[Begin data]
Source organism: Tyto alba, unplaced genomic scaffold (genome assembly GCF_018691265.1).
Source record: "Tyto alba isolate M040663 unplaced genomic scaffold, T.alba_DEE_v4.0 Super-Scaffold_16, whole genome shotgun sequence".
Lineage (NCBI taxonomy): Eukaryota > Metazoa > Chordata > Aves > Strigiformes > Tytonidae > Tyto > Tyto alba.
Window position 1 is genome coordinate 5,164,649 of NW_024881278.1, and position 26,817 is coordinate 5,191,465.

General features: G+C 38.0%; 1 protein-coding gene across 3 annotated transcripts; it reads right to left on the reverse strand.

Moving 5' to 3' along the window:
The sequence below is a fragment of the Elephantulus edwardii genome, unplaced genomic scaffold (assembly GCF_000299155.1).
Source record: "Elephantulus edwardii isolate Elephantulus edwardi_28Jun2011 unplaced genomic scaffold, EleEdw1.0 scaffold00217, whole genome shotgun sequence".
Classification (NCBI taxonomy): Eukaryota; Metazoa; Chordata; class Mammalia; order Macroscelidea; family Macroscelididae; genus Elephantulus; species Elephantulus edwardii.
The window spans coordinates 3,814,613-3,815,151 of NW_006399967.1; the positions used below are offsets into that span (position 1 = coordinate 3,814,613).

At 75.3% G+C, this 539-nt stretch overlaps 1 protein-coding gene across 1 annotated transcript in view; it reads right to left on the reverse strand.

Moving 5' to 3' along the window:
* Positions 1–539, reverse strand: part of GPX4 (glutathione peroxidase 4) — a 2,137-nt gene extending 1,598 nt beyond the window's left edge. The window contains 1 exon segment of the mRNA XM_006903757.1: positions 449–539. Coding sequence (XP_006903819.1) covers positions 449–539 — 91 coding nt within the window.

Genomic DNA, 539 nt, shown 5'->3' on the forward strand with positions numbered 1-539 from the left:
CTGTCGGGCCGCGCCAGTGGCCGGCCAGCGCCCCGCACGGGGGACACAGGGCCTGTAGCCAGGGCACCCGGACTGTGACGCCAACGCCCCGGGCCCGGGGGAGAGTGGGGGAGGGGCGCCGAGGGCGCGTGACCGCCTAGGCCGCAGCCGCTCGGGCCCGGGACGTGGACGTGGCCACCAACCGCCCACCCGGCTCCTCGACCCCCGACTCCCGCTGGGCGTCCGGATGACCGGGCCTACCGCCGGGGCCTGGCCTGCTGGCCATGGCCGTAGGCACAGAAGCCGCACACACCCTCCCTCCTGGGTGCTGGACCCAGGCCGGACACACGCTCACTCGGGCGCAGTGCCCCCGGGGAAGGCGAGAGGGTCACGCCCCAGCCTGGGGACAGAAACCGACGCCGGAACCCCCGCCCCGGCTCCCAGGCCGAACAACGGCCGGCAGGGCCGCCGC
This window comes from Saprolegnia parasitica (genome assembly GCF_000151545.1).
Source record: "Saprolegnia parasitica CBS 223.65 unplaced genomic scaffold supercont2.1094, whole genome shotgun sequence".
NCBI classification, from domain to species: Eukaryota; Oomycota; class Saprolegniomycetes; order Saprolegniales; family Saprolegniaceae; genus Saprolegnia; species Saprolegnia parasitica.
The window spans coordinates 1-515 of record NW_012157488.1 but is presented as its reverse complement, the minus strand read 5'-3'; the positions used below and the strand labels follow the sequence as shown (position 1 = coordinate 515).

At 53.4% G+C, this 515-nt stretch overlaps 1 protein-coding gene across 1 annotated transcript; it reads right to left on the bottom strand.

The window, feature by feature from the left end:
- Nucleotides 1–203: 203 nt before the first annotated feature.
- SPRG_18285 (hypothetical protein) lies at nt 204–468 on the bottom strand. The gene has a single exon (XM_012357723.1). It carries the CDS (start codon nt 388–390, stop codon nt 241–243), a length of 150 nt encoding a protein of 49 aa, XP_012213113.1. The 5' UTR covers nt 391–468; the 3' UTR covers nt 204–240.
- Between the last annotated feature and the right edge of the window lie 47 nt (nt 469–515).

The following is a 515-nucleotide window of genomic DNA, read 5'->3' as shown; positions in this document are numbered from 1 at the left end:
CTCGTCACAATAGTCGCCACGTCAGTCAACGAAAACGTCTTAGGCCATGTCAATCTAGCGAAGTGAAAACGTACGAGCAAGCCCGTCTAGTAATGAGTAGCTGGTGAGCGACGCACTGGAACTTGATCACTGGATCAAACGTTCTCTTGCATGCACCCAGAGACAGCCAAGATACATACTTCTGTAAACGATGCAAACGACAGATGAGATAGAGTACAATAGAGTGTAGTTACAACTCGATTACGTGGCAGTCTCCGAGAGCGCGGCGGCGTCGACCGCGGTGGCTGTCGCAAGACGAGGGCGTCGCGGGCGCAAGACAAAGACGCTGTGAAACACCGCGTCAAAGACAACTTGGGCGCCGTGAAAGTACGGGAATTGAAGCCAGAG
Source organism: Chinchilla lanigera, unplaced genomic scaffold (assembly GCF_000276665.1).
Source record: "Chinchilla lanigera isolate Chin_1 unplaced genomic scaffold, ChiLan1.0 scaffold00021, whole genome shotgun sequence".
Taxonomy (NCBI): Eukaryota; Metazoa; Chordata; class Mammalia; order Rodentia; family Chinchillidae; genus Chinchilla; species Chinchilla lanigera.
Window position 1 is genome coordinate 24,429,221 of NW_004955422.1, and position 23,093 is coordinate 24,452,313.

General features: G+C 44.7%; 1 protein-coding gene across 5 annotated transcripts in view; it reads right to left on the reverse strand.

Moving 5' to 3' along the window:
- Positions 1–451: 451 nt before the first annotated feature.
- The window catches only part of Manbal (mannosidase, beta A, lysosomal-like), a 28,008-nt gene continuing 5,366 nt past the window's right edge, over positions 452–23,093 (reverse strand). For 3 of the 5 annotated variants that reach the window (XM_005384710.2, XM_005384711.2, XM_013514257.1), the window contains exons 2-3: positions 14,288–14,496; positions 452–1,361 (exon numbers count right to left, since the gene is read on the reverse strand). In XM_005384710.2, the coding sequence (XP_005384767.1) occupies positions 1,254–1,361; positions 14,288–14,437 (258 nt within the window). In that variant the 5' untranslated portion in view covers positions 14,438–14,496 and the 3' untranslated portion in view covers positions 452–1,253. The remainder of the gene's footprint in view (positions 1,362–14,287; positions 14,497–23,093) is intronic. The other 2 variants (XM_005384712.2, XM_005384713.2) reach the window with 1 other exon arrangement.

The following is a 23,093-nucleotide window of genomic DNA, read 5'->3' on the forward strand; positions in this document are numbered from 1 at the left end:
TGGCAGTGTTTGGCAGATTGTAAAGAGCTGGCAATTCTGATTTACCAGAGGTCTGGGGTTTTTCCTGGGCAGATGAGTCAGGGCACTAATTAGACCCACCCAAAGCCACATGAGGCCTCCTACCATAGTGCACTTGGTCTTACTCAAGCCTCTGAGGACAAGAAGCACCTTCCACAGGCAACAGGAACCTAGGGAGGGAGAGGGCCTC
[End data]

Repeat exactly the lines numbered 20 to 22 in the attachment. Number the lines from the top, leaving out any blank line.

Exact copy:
At 53.4% G+C, this 515-nt stretch overlaps 1 protein-coding gene across 1 annotated transcript; it reads right to left on the bottom strand.

The window, feature by feature from the left end:
- Nucleotides 1–203: 203 nt before the first annotated feature.